Soon enough, Judge Willie had had enough of such nonsense. He reached beside him, picked up his shotgun, cocked the hammer and laid it on the plank of wood in front of him with his finger on the trigger. Things got real quiet real fast. In a scary calm voice, he said, "This court is coming to order. If it doesn't come to order right now, I am, by God, gonna kill somebody and I am not particular who I kill." Court came to order right then and every time thereafter when Judge Williamson held court in Gonzales County, it came promptly to order.
Judge Willie became even more of a Texas legal-system legend when he had a drunken lawyer arguing a civil case in his court. The defense lawyer didn't have much of a case and was hoping his eloquence would sway the judge to find in his client's favor. As he continued to argue his case during the afternoon, he kept refreshing his evidently dry mouth from a brown jug he kept at his table. The more he refreshed himself, the more rambling and twisted his reasoning became and the louder he got.
After listening patiently for most of the afternoon, Judge Willie became exasperated and asked, "Counselor, where is the law to support your contention in this matter?"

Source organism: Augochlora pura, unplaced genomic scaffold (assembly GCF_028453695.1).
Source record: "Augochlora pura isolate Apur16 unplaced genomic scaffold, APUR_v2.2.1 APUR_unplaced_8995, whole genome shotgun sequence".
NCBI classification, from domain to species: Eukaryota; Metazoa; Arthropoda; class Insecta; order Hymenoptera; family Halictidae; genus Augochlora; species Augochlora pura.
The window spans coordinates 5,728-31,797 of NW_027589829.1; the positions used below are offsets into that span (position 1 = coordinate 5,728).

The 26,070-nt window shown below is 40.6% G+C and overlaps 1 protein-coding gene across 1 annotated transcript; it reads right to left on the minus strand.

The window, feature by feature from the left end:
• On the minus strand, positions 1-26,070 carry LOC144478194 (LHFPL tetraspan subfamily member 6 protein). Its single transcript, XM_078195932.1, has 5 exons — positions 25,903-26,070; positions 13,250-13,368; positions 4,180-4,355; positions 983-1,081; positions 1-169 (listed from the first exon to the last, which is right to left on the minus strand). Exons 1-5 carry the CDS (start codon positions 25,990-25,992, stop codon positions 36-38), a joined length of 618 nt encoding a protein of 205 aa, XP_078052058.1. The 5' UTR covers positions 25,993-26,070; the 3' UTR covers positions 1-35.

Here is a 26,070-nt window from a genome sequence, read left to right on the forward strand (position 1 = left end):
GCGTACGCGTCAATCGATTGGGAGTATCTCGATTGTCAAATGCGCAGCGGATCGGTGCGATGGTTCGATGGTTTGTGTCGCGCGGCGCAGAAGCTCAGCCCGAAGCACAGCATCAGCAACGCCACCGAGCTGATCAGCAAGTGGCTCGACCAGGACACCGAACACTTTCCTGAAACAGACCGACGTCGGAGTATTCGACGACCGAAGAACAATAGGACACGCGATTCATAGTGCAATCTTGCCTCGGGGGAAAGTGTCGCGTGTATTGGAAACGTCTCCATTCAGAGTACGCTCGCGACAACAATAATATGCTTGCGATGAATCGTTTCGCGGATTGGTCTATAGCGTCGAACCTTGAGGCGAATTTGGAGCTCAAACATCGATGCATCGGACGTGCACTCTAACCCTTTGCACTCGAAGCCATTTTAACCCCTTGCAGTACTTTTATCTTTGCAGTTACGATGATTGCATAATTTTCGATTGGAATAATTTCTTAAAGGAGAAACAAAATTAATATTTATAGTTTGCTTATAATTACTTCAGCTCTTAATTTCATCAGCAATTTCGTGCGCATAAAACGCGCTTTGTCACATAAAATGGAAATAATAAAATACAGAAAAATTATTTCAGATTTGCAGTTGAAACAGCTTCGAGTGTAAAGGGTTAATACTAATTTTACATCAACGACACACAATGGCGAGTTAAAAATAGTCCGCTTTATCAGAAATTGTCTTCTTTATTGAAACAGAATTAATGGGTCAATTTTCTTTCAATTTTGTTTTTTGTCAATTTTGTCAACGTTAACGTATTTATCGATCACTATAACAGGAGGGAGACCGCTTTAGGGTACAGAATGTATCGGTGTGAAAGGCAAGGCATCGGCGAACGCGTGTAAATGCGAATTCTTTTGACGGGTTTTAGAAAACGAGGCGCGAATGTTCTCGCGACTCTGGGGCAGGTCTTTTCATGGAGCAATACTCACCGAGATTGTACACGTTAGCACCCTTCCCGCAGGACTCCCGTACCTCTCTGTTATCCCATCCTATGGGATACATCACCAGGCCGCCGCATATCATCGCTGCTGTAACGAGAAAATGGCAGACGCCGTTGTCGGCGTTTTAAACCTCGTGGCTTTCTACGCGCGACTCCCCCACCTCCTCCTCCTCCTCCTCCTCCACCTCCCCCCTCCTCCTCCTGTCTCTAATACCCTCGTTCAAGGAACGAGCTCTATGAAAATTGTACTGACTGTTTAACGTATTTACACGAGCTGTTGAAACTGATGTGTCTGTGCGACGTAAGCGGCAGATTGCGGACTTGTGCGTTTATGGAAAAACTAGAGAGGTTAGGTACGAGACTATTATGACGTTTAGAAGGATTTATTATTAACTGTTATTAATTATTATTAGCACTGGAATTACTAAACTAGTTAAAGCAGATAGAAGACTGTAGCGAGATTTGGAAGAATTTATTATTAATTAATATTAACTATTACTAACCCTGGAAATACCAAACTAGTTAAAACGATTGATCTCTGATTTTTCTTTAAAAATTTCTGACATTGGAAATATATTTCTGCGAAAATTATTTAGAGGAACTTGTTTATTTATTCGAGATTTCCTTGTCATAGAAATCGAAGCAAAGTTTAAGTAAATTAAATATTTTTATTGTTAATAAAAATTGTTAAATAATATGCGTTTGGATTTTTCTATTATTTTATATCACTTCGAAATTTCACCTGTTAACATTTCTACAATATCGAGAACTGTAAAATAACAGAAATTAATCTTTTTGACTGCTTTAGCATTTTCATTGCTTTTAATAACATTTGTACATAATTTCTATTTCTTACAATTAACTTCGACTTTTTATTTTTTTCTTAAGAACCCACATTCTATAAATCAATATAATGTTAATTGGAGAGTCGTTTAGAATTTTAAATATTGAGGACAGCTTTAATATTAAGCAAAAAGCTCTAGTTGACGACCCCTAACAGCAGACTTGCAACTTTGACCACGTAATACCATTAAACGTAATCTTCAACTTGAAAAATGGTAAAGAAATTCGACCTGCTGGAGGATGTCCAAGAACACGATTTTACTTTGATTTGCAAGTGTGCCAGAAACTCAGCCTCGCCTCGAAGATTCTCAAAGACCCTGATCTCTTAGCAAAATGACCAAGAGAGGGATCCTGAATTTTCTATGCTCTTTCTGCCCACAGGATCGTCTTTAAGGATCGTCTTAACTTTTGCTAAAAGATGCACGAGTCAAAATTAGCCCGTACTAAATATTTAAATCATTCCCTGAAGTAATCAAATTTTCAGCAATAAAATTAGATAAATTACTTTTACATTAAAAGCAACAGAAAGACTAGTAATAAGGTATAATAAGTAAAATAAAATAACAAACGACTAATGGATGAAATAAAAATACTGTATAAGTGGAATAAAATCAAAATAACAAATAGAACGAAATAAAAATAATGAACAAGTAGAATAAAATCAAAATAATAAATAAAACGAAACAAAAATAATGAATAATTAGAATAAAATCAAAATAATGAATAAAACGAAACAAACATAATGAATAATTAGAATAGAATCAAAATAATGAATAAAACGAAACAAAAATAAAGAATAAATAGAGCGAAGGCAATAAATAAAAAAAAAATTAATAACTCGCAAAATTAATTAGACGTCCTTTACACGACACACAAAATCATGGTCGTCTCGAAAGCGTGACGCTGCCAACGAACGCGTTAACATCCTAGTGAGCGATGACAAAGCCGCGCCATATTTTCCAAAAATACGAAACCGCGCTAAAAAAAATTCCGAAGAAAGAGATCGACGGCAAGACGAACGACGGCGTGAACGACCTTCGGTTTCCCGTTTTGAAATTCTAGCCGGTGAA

Perhaps due to the liquid in his brown jug, the lawyer forgot who he was standing in front of. He reached under his coat and pulled out a foot-long Bowie knife, waved it at the judge and said, "This, by God, is the law in this case!"
Judge Willie promptly reached under his coat, pulled out a horse-pistol with a bore big enough that a large man could stick his thumb into it and pointed it straight at the lawyer's head. The hammer was back and the judge's finger was on the trigger as he declared, "And this, by God, is the Constitution. You, sir, are overruled." It is said the front of the lawyer's pants suddenly became wet as he quickly sat down behind his table.
The legacy left by Judge Willie is as a fair and honest judge who possessed a good amount of common sense, but not someone to be messed with. Perhaps we could use a few modern-day Judge Willie's.